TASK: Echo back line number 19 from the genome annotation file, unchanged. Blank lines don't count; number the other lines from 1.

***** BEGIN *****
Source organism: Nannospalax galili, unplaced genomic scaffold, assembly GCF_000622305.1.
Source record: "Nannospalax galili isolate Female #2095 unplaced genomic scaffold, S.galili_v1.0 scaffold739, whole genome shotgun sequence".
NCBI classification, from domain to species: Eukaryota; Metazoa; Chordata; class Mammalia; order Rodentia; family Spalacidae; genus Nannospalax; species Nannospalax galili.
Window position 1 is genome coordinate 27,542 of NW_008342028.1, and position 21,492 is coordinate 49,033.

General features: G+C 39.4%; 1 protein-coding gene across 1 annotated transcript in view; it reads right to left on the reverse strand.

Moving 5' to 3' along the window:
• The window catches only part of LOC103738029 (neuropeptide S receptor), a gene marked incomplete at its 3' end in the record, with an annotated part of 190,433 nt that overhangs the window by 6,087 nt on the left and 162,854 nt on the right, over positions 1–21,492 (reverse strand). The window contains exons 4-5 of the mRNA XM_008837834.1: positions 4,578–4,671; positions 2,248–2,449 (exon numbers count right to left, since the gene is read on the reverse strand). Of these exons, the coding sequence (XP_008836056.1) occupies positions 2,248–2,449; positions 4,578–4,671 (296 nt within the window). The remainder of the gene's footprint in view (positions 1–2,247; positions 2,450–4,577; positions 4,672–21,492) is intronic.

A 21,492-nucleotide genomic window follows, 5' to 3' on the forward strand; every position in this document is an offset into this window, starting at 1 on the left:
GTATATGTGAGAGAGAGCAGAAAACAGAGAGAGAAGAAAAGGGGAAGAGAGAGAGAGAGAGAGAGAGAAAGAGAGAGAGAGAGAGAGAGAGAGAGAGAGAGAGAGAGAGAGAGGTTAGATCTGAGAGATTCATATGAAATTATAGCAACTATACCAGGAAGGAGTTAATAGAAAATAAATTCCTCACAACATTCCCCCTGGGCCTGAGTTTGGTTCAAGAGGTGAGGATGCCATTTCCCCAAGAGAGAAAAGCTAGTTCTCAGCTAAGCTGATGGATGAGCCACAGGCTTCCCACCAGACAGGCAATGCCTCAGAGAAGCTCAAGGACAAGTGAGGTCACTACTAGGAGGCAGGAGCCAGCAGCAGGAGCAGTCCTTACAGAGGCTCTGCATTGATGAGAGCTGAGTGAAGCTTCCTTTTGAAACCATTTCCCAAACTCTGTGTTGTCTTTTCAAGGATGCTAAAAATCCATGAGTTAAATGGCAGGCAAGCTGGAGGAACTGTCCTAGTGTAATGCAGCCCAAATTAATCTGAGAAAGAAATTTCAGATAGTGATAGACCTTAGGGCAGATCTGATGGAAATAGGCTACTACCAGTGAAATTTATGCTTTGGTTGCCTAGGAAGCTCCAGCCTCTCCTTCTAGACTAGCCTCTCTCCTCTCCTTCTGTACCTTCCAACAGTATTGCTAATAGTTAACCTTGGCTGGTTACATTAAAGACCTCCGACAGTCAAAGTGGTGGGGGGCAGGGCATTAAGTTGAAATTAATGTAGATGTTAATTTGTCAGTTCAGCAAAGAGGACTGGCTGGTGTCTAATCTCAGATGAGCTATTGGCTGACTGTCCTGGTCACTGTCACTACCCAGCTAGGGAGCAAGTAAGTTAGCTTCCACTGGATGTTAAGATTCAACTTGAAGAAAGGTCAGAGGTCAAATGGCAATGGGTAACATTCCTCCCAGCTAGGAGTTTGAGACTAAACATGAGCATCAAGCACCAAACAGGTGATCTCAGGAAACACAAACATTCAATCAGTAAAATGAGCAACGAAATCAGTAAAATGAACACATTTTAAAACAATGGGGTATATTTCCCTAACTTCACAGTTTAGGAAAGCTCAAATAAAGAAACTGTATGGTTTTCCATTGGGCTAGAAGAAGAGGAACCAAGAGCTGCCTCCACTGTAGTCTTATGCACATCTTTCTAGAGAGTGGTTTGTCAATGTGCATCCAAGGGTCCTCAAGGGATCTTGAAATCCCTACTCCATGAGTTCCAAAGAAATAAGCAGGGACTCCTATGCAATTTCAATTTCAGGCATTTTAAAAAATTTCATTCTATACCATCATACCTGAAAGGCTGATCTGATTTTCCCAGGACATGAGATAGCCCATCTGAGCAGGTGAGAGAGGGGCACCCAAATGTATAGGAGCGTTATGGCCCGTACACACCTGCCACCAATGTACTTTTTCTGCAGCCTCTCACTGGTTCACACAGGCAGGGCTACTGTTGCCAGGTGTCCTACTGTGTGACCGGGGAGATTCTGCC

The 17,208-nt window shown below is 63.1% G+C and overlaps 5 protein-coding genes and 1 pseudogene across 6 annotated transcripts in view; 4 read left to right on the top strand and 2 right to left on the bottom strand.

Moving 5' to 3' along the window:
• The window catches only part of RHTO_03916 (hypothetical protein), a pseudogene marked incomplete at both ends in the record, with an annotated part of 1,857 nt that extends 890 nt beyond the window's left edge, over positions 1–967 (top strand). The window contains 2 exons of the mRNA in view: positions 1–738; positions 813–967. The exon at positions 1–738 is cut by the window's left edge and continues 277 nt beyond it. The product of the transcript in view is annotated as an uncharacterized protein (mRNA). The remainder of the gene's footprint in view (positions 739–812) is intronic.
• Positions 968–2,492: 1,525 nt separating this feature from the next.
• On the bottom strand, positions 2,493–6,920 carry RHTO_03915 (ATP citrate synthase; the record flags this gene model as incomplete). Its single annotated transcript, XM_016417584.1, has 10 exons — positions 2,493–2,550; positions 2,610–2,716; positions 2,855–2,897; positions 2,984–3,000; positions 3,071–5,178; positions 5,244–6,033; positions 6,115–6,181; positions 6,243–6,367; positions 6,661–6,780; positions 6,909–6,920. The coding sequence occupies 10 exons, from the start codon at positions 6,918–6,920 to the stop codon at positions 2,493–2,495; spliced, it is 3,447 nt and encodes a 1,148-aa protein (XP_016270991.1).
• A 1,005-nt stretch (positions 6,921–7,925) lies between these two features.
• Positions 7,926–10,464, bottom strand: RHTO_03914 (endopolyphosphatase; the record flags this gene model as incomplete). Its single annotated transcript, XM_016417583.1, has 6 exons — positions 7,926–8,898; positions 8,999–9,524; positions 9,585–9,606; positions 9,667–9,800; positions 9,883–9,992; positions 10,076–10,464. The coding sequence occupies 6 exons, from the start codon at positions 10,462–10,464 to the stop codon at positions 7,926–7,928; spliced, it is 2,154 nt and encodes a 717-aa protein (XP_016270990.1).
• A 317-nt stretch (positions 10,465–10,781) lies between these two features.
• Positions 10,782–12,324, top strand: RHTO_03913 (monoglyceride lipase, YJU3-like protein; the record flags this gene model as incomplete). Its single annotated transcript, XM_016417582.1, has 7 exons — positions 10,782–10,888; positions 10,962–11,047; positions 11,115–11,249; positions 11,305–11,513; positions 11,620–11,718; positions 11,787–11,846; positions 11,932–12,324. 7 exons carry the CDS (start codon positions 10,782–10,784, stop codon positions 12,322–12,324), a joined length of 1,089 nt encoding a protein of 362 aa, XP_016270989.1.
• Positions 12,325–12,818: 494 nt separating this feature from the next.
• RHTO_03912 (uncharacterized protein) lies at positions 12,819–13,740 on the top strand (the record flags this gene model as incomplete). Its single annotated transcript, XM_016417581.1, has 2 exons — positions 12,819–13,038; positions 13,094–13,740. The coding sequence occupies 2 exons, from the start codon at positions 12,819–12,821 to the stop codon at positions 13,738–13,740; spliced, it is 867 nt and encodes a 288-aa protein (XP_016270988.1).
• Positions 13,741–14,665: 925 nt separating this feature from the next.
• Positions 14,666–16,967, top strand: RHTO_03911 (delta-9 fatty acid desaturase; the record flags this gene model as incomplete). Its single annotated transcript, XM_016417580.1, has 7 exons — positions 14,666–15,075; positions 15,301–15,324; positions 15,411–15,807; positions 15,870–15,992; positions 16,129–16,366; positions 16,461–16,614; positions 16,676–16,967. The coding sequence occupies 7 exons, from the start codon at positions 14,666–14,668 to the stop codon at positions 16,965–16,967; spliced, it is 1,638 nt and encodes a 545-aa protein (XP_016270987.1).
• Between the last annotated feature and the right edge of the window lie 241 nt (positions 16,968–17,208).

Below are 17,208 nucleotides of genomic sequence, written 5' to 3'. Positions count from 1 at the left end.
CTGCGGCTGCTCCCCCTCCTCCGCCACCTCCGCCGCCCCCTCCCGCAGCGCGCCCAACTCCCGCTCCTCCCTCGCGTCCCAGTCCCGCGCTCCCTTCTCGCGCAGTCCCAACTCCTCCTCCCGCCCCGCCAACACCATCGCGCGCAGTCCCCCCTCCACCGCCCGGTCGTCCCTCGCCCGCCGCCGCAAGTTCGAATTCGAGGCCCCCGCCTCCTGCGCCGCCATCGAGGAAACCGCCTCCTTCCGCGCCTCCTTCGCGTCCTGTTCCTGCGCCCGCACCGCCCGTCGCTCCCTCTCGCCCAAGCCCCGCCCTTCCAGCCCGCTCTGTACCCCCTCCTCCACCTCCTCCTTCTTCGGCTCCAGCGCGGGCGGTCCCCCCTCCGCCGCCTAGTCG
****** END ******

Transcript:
• Positions 12,325–12,818: 494 nt separating this feature from the next.